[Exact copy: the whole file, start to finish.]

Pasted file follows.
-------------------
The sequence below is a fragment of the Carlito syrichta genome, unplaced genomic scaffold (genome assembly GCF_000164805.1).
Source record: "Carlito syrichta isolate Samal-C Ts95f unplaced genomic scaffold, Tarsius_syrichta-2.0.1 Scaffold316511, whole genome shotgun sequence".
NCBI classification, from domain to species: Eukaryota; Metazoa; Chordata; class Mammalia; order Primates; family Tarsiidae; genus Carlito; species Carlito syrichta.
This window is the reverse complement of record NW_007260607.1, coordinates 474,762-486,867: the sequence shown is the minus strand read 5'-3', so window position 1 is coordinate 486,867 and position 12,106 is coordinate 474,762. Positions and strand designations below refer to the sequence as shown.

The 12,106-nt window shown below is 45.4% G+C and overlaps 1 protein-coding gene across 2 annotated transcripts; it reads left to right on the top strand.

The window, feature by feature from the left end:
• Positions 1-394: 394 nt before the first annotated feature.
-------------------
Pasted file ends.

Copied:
The sequence below is a fragment of the Carlito syrichta genome, unplaced genomic scaffold (genome assembly GCF_000164805.1).
Source record: "Carlito syrichta isolate Samal-C Ts95f unplaced genomic scaffold, Tarsius_syrichta-2.0.1 Scaffold316511, whole genome shotgun sequence".
NCBI classification, from domain to species: Eukaryota; Metazoa; Chordata; class Mammalia; order Primates; family Tarsiidae; genus Carlito; species Carlito syrichta.
This window is the reverse complement of record NW_007260607.1, coordinates 474,762-486,867: the sequence shown is the minus strand read 5'-3', so window position 1 is coordinate 486,867 and position 12,106 is coordinate 474,762. Positions and strand designations below refer to the sequence as shown.

The 12,106-nt window shown below is 45.4% G+C and overlaps 1 protein-coding gene across 2 annotated transcripts; it reads left to right on the top strand.

The window, feature by feature from the left end:
• Positions 1-394: 394 nt before the first annotated feature.